Trade winds will remain strong and gusty, more so than normal, continuing through the rest of this week, passing windward showers at times…a few spreading over into the leeward sides at times
Hawaiian Weather Synopsis: The trade winds continue to be the main player in our Hawaiian Island weather picture, although very close behind in importance…will be the frequently passing showers along our windward sides from Oahu down through Maui County and the Big Island. As markers, we can use strong trade winds gusting up into the upper 40 mph range in a few places…and over 5.00-6.00″ of rain in those wettest spots. At upper elevations on the Big Island, we have a wintery mix of weather too, with off and on snow falling – Mauna Kea webcam…if its not too foggy to see.
Showers have been most active along our windward coasts and slopes, although have managed to be carried over into the leeward sides on the smaller islands at times too. Kauai, at least at this hour, is outside of the most vigorous shower field, which seems to be most concentrated over Oahu down to Maui County and the Big Island. This looping radar image shows these showers very well, and as has been the case over the last several days, especially to the south and southeast of the Big Island. The low pressure ares near and around the Big Island now, will keep more than the ordinary amount of showers falling in the eastern part of the state…locally heavy too.
In the wind department, our winds have been strong, are strong, and will remain that way likely through the rest of this week…at least. The computer models are suggesting that perhaps we’d have a slight easing up during the last couple of days of this work week, before they take right off again during the upcoming Christmas weekend. High pressure remains planted to the northeast of the islands now, which is the source of our blustery winds. All this air in a hurry is roughing-up our local ocean surface, and generating higher than normal waves along our east shores, thus the high surf advisory flags flapping in the strong winds there…which will likely continue for several more days at least.
Click on the following link for the latest National Weather Service advisories and warnings: Wind/Surf/Flood related advisories or warnings
Details of Hawaii’s Weather – Wind/Precipitation/Surf
As this weather map shows…we have several high pressure systems located far to the northeast of the Hawaiian Islands Tuesday afternoon. The southern most high pressure system has a ridge that runs southwest from its center, into the area north and northwest of the state. At the same time we find a surface trough of low pressure to the south-southeast of the Big Island, which is helping to enhance the strength of our local trade wind speeds. These trade winds are expected to continue through the rest of this week…at least.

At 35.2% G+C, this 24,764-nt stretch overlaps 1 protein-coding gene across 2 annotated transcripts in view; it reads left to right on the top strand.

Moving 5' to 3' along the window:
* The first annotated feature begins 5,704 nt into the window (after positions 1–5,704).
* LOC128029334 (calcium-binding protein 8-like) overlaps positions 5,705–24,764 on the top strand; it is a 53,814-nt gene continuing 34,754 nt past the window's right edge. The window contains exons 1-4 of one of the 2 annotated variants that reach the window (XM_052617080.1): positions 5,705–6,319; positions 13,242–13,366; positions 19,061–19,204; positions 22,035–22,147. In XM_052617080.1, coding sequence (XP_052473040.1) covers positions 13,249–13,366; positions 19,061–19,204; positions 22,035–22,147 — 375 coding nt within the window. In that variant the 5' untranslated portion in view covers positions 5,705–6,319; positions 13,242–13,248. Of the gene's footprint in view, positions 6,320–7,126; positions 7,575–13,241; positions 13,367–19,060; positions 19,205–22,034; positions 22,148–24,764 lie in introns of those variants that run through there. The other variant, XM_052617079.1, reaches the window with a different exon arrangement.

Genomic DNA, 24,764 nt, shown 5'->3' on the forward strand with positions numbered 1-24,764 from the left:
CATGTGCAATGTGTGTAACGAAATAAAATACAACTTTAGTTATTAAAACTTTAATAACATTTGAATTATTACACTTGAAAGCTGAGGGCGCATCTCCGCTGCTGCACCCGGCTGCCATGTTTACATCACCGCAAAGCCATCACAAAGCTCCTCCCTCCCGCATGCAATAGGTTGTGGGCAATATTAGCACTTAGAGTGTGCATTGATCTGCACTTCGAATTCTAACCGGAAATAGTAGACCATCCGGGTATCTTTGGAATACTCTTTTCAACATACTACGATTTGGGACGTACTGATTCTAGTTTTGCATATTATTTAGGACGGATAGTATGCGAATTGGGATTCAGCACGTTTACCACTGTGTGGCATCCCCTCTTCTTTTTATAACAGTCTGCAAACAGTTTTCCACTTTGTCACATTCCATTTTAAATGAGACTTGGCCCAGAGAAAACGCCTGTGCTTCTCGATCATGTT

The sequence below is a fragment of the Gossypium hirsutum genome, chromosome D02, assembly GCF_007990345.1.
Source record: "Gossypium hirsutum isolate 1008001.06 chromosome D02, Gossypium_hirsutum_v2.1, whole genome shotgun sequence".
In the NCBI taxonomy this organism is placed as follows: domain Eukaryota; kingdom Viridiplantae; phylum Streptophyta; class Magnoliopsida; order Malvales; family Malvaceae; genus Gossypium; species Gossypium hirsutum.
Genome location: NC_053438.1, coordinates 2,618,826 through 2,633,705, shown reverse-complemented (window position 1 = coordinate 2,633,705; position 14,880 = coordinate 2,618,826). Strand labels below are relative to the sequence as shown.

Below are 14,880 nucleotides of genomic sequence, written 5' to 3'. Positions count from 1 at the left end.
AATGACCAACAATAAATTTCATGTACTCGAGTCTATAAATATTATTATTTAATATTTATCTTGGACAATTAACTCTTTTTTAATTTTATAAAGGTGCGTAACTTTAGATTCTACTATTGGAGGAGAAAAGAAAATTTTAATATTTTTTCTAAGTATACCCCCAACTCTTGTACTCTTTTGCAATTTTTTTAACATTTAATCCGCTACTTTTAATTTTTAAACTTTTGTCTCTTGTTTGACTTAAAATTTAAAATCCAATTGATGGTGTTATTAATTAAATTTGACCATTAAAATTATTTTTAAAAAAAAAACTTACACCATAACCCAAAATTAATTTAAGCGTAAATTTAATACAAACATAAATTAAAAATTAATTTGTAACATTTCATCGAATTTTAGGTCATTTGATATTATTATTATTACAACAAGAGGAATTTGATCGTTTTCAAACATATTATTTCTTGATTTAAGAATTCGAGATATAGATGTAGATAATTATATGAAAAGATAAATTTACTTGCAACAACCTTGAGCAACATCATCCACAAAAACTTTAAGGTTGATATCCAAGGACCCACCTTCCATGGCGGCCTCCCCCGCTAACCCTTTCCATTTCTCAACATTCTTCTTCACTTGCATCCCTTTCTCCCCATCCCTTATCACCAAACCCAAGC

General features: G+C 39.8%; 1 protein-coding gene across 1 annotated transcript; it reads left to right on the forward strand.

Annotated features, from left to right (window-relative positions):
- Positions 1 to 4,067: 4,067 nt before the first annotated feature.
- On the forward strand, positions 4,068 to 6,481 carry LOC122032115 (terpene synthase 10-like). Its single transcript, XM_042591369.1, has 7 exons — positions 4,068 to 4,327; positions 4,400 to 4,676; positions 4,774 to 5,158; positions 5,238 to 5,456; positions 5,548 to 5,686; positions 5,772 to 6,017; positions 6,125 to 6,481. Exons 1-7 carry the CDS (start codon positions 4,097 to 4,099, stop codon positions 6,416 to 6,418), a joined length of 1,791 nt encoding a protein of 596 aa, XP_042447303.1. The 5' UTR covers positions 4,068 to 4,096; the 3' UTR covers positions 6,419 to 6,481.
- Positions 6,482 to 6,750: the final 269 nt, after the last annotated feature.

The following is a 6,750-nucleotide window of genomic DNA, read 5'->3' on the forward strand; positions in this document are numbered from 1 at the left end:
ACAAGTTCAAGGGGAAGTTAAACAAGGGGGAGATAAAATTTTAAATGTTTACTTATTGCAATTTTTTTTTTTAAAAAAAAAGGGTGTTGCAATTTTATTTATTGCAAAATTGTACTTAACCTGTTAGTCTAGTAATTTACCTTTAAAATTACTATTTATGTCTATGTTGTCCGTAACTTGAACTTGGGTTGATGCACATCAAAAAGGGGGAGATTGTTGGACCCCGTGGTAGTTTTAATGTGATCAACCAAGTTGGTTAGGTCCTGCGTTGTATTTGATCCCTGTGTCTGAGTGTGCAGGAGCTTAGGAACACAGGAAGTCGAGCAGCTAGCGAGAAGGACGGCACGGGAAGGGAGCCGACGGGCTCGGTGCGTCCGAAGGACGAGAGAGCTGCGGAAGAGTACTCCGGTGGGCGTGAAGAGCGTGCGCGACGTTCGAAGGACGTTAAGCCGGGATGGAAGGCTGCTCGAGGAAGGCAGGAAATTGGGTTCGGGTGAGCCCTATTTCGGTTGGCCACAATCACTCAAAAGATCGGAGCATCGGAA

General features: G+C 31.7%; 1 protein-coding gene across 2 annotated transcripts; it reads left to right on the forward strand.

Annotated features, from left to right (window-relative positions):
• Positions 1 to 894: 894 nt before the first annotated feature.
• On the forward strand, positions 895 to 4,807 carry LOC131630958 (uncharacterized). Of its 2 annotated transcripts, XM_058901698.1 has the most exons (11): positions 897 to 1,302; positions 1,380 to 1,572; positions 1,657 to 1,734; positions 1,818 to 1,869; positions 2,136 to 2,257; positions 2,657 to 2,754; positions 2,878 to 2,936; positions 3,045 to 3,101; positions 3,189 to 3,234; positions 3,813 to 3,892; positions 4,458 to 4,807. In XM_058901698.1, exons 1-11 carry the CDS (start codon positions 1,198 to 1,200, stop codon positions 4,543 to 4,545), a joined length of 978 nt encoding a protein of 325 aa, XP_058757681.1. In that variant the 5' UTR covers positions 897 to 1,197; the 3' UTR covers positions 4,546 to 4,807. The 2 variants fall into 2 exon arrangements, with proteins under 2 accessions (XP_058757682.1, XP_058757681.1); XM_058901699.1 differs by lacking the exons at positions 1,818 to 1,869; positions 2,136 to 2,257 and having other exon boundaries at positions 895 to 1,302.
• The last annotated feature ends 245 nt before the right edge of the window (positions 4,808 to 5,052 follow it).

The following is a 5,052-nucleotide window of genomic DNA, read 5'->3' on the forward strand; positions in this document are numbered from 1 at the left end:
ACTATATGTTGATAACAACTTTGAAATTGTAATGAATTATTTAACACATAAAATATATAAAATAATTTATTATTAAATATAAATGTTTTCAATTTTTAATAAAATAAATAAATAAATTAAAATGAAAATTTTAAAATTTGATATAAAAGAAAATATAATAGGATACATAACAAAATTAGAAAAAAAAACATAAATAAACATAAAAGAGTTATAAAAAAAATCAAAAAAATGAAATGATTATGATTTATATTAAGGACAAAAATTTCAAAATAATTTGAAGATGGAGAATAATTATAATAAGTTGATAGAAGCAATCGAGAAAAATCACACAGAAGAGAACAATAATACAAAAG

The following numbers represent the strongest wind gusts (mph), along with directions early Tuesday afternoon:
31 Lihue, Kauai – NE
35 Waianae Valley, Oahu – ESE
42 Molokai – NE
42 Kahoolawe – E
37 Kahului, Maui – NE
47 Lanai – NE
36 PTA Kipuka Alala, Big Island – NE
We can use the following links to see what’s going on in our area of the north central Pacific Ocean Tuesday afternoon.Looking at this NOAA satellite picture we find that the high and middle level clouds are located just to the south through southeast and east of the islands at this hour. We can use this looping satellite image to see lots of towering cumulus and thunderstorms developing to the south and east over the ocean, associated with a counter-clockwise rotating upper level low pressure system…to the south of the islands. Checking out this looping radar image we see showers over the ocean, most of which are light to moderately heavy, although some are heavier coming in over the islands…most notably from Oahu down through Maui to the Big Island.
Here are the 24-hour precipitation totals (inches) for each of the islands as of late Tuesday morning:
1.36 Mount Waialeale, Kauai
0.44 Oahu Forest NWR, Oahu
3.92 Puu Kukui, Maui
6.42 Pua Akala, Big Island
Here is the latest NWS rainfall forecast
Here are the latest available satellite images:
SURF OUTLOOK: The north shores will gradually rise Tuesday, remaining active Wednesday. The west sides will be gradually rising Tuesday, continuing into Wednesday. Surf along the east shores will remain rough and choppy Tuesday and Wednesday…as the strong trade winds continue. South shores will be very small to flat through mid-week.
North shores – Small to lower medium northwest swells will keep waves breaking through most of this week…choppy ocean conditions continuing.
West shores – The northwest swell will keep these beaches active, although smaller than the north shores as usual.
South shores – Surf will remain very small to flat on these leeward shores
East shores – Wind swell continues, becoming larger around mid-week, then backing down some by the weekend.